Maggie L. Walker's Historic Mission of Financial Empowerment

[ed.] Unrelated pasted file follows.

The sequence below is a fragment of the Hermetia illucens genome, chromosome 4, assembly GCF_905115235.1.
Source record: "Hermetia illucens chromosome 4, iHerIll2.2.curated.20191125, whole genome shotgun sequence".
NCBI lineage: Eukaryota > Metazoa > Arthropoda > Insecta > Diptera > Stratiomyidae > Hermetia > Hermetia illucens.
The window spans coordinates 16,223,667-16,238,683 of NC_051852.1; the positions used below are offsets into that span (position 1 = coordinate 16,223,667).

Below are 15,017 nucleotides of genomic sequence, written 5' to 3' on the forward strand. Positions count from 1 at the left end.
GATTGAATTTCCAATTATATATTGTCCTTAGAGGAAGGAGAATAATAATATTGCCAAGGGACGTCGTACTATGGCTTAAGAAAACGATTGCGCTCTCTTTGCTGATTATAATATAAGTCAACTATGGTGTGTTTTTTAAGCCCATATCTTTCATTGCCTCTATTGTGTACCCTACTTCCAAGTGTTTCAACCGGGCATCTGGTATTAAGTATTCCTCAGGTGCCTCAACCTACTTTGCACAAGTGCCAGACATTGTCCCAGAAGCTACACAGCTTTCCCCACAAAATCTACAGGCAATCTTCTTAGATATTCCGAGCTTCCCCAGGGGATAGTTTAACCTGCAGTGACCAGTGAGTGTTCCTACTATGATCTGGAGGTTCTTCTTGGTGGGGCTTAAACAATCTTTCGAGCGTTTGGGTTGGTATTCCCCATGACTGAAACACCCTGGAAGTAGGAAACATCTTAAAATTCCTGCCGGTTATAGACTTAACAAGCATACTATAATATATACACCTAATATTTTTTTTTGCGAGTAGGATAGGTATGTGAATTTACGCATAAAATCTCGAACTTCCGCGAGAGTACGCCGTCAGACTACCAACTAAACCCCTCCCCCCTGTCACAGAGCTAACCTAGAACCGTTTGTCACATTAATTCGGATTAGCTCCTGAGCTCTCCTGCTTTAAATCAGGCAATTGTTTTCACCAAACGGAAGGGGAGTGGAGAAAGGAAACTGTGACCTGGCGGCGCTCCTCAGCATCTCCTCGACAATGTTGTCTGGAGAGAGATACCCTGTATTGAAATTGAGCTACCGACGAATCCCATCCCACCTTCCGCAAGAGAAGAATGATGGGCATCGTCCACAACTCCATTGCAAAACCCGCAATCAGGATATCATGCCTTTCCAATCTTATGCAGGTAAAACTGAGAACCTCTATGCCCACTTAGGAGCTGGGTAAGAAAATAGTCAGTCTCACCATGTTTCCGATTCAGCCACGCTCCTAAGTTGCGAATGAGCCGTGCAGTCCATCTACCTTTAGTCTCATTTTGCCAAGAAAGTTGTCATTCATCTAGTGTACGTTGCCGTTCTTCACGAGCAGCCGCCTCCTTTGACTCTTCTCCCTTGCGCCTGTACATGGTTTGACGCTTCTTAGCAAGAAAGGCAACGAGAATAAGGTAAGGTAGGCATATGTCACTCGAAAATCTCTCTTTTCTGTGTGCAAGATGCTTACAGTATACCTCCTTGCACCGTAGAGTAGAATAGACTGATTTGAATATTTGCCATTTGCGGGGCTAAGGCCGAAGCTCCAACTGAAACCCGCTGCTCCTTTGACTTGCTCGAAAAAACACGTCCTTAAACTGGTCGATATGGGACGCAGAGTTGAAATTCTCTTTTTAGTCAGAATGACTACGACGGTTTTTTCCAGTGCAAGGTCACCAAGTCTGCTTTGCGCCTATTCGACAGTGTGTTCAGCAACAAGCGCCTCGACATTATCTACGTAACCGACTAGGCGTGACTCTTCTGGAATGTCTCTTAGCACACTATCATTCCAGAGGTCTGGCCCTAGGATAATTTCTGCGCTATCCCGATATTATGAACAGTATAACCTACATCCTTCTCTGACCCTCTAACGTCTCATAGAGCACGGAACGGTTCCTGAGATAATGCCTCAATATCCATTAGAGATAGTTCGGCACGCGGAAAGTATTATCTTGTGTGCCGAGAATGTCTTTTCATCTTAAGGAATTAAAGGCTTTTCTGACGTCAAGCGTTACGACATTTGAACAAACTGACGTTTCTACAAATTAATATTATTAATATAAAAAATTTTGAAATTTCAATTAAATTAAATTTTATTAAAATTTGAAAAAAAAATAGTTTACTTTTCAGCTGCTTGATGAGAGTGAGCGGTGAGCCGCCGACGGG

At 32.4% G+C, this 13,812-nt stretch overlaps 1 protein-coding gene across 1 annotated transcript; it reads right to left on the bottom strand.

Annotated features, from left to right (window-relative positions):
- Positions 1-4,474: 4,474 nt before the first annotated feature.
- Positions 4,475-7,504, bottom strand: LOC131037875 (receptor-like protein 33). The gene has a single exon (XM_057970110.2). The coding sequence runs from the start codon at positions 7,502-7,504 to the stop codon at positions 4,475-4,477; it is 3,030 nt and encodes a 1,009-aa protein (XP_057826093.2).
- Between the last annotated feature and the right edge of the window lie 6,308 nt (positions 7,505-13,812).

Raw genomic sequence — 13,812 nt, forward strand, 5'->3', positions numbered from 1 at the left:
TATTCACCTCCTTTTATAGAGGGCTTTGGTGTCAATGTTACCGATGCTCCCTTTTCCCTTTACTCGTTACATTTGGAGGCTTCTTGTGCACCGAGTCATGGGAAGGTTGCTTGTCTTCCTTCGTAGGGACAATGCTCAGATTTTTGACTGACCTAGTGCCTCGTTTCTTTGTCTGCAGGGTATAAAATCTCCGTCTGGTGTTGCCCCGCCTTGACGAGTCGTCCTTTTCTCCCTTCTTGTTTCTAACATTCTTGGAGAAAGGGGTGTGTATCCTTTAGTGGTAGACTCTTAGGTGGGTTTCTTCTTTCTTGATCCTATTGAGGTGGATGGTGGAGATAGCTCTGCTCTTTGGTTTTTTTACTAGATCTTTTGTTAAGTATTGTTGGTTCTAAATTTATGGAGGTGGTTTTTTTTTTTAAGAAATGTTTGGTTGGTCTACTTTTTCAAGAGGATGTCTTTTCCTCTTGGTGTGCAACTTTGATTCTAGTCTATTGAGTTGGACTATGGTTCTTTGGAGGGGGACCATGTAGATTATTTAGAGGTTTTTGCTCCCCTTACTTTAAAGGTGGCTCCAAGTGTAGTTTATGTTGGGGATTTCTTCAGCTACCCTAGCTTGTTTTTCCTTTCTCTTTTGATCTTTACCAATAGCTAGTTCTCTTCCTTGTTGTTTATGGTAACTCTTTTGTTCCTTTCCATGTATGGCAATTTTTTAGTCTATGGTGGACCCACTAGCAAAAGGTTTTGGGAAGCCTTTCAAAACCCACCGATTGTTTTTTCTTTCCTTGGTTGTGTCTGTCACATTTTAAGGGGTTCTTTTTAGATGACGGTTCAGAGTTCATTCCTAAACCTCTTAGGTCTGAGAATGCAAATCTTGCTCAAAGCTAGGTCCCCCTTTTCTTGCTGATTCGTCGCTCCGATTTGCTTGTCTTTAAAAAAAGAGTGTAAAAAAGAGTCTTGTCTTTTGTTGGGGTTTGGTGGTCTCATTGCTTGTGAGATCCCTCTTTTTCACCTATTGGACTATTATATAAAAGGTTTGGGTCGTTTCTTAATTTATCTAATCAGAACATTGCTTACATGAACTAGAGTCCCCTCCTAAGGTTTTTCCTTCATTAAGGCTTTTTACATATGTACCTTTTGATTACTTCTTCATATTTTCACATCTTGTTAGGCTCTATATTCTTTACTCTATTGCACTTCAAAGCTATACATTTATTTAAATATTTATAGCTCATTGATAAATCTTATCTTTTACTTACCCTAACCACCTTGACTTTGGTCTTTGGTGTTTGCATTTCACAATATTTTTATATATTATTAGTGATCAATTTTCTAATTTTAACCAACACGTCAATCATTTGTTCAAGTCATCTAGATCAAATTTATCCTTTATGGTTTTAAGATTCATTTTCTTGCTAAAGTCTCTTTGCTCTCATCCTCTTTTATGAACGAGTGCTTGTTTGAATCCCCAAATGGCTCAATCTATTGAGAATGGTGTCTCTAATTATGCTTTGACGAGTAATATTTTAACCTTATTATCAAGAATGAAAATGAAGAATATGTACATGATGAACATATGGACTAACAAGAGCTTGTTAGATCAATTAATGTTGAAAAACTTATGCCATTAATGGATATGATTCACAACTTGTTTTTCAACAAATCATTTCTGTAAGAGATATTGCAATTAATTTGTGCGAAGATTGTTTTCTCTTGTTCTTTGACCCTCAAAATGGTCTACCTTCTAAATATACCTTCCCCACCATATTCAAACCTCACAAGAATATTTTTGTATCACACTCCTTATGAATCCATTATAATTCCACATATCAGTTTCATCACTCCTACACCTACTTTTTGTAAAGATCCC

In 1903, Maggie Lena Walker became the first Black woman to charter a U.S. bank when she opened the St. Luke Penny Savings Bank in Richmond, Virginia, as the bank’s first president. On the latest episode of the ABA Banking Journal Podcast — sponsored by NICE Actimize Xceed — historian Shennette Garrett-Scott tells the story of Walker and her mission to help Black women find financial empowerment and professional career opportunities. Garrett-Scott, the author of Banking on Freedom: Black Women in U.S. Finance Before the New Deal, discusses: How Walker countered impressions that Black women were uniquely risky bank clients. The broader context of African-American banks and what set Walker’s St. Luke Bank apart. The relationships between Black banks and mutual aid societies and fraternal organizations like the Independent Order of St. Luke. How newly professionalized Progressive Era financial regulators threw up hurdles to Black-owned banks and insurers. The St. Luke Bank’s relationships with white-owned banks in Richmond and elsewhere. This episode is sponsored by NICE Actimize Xceed. Additional resources: Read a past Banking Journal feature on Walker as one of nine young bankers who changed America. Read a Wall Street Journal article on Walker’s legacy. View a virtual tour of Walker’s home in Richmond.